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Te tāke me ngā moni whiwhi reti mai i ngā tāngata nohoutu tūmataiti Tax and rental income from private boarders


You may need to pay tax on rental income from private boarders or home-stay students. They could be staying in your home, sleepout or caravan on your property.

Boarders and home-stay students are different to flatmates:

  • Flatmates share a house, expenses and chores. Usually one flatmate will be the tenancy holder.
  • Boarders and home-stay students rent a room in a private home or boarding house. They also get services as part of their rent.

You may, or may not, need to pay tax on the rental income you get from boarders, home-stay students, and relatives. There are two different methods to work out your payable tax. The standard cost method and the actual cost method.

Standard cost method

You cannot use the standard cost method if you have five or more boarders. You can only use the actual cost method.

This method uses a standard cost of living needs. These needs can be:

  • food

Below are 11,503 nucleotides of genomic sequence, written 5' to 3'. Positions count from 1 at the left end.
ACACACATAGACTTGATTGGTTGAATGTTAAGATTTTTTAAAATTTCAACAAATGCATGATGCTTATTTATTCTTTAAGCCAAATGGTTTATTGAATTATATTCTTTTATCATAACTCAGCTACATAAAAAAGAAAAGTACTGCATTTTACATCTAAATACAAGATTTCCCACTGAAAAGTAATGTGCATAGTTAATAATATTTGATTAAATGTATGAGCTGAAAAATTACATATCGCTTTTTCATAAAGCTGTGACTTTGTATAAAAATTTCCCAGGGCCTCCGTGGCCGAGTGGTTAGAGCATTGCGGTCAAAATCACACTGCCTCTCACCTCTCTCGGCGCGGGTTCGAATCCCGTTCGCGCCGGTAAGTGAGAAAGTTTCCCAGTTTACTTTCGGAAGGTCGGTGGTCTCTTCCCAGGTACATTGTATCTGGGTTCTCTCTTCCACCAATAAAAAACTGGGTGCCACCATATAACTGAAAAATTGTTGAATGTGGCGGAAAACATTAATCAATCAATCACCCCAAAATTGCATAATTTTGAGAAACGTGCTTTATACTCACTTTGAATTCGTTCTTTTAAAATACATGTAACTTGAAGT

• heating
  • power
  • transport.

The method also includes an amount for outgoing costs, including:

  • rates
  • insurance
  • mortgage interest cost
  • repairs and maintenance.

The standard cost amount is set by us every year. It is an average of costs from across the country. It is inflation-adjusted annually. The standard costs for the year ending 31 March 2019 are:

Amount of boarders Cost for each boarder per week

1 or 2

$270 each

3 or 4

  • $270 each for the first 2 boarders
  • $222 for each other boarder

Check the standard cost home-based boarding services calculator to see if you have to pay any tax on your rental income.

10 mins
Standard cost home-based boarding services calculator

Check if you need to file a tax return for paying boarders living in your home.

Go to this tool
Boarders, flatmates and tenants – tax responsibilities IR1037 (PDF 111KB) Download form